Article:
Oct 15 2014

Cigarette package warnings from around the world

Published by at 10:09 am under Tobacco news

Cigarettes are bad for you. Everyone knows that. But a growing number of countries around the world are trying to smack smokers in the face with the cold, harsh, reality of smoking.

Cigarette warning labels around the world

Cigarette packages are increasingly regulated, with more space than ever devoted to warnings, graphics and advice to quit. In some countries, logos aren’t even permitted on cigarette packages anymore. The full breakdown comes in a new report from the Canadian Cancer Society released Tuesday morning.

“There has been tremendous progress internationally in implementing package warnings,” the organization says. “The worldwide trend for larger, picture health warnings is growing and unstoppable, with many more countries in the process of developing such requirements.”

The biggest trend is for warnings to take up more of the package than ever. Thailand is leading the world in that regard, where warnings must take up 85 per cent of the front of a cigarette package and 90% of the back of a package. Australia comes in a close second where warnings must take up 82.5 per cent of a package.

Canada is fourth in the world at 75 per cent, which is high compared to our closest trade partners. The United Kingdom sits at 61st place in the world and the United States is tied for last place at 144th as the 50 per cent label requirement set out by the FDA is still going through government approval after lengthy litigation by tobacco companies.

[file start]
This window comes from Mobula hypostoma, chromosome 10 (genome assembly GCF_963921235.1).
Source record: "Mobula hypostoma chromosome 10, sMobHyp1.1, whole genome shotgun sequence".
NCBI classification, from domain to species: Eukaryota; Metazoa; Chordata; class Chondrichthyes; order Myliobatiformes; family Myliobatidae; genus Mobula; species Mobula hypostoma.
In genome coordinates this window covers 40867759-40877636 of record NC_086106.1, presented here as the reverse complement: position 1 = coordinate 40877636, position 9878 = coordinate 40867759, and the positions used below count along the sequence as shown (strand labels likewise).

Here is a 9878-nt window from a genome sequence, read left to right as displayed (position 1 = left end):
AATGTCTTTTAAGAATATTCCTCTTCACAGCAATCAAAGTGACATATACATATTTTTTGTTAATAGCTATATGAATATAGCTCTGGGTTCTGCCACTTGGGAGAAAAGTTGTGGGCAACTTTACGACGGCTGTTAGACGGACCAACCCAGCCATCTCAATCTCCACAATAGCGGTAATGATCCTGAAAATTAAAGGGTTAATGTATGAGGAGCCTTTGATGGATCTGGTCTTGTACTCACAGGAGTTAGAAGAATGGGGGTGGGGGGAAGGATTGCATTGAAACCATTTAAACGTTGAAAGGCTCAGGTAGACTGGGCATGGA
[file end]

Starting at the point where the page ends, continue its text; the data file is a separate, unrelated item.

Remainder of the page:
By 2015, 77 countries will have laws requiring graphic photo warnings on cigarette packages.

“A pictures says a thousand words,” The Canadian Cancer Society said in their report. “Pictures can convey a message with far more impact than can a text-only message.”

The world report is keeping with guidelines established by the World Health Organization specifically to keep tabs on tobacco and its related illnesses, similar to how the United Nations also tracks illegal drugs.

The World Health Organization’s international tobacco treaty asks that signatories mandate that 50 per cent or more of a cigarette package be dedicated to warnings.

Meanwhile, several countries have also implemented plain packaging laws that prevent companies from using flashy logos or designs to entice consumers to their product. Click on Australia in the interactive above for a look at the effects of that law. Ireland, the United Kingdom, New Zealand, France, Finland and the European Union governments are all looking at similar legislation.
By William Wolfe-Wylie, O.canada.com


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